I had the opportunity to sit down with V.A. Shiva Ayyadurai, who holds the first copyright for “EMAIL”—a system he began building in 1978 at just 14 years of age. It was modeled after the communication system being used at the University of Medicine and Dentistry in Newark, New Jersey. His task: replicate the University’s traditional mail system electronically.

And with that, email—as we currently know it—was born.

In 1981, Shiva took honors at the Westinghouse Science Awards for his “High Reliability, Network-Wide, Electronic Mail System” and attended MIT later that fall. The copyright for the term EMAIL was granted to Shiva in 1982, after which he won a White House competition for developing a system to automatically analyze and sort email messages. That technology eventually became the basis for EchoMail, a service used by several large businesses.

Here’s the interview:

Q. What’s the backstory of email? How did it all come together?

Shiva: It was purely out of the love of doing it. I was given this opportunity to just program, and this was in 1978 when you couldn’t get a programming job, per se—it was very, very early. I look back on that scene: Here’s a 14-year-old living in New Jersey, and the National Science Foundation put out a call saying they needed to educate the youth on computer programming.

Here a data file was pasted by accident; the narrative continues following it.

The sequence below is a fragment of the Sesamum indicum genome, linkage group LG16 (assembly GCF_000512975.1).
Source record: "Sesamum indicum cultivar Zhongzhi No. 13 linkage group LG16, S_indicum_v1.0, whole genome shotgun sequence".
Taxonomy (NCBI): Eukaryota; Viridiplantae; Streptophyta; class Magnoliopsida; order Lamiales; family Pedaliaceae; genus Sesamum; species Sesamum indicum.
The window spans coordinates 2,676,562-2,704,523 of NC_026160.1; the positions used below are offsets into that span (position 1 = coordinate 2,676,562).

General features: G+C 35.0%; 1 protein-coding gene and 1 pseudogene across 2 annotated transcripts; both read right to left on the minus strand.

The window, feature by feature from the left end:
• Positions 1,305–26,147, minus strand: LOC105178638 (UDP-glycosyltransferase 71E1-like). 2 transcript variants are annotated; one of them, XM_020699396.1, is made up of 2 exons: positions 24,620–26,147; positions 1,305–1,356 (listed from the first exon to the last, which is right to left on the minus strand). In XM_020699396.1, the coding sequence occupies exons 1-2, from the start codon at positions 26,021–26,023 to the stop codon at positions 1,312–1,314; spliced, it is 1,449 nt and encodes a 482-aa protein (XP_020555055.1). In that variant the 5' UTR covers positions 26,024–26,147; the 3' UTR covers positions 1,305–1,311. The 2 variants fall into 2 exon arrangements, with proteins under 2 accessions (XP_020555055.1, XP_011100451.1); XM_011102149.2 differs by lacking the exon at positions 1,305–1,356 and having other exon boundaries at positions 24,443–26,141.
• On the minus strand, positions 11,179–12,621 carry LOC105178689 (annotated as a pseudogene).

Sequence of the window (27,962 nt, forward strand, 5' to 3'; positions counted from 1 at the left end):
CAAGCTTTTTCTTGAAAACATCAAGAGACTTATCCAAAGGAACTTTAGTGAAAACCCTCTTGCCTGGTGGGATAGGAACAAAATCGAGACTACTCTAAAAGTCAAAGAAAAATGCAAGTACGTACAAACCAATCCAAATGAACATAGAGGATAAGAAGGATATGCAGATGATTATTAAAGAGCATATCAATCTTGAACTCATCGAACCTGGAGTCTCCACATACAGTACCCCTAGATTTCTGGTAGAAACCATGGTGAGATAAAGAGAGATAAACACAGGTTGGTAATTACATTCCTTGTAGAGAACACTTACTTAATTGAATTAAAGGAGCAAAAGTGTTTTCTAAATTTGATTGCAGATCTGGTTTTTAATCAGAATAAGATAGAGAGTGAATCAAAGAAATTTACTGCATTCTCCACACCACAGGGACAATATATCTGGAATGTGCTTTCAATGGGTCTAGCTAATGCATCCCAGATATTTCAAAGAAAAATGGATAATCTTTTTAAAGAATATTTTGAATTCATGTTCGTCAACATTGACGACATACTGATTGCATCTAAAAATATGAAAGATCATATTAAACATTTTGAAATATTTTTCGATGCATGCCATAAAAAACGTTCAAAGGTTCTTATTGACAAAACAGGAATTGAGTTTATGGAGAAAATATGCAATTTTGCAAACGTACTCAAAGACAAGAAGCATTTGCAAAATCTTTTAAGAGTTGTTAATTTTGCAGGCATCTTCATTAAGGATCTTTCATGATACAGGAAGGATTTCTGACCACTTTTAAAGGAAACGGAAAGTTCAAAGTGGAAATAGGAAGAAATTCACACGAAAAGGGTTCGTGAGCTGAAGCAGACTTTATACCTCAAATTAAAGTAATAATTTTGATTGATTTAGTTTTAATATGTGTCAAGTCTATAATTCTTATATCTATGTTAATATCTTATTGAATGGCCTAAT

There was a very interesting and visionary computer professor at NYU called Henry Mullish, who was at the Courant Institute of Mathematical Sciences, a very, very prestigious institute. So Henry basically said, “Okay, let’s get 40 high school students in an immersion program trained on seven different programming languages.” And I was one of those 40 selected.


Henry did this interesting thing: He basically taught us all these old programming languages—COBOL, SNOBOL, PL/I—for eight weeks, from June until the end of the summer. So I finished up, and my mom was working at the University of Medicine and Dentistry of New Jersey, which is in Newark—my parents had just come from India five years before and my mom was a mathematician. She introduced me to this guy Les Michelson, who was your typical mad scientist—he had worked at Brookhaven National Labs as a particle physicist.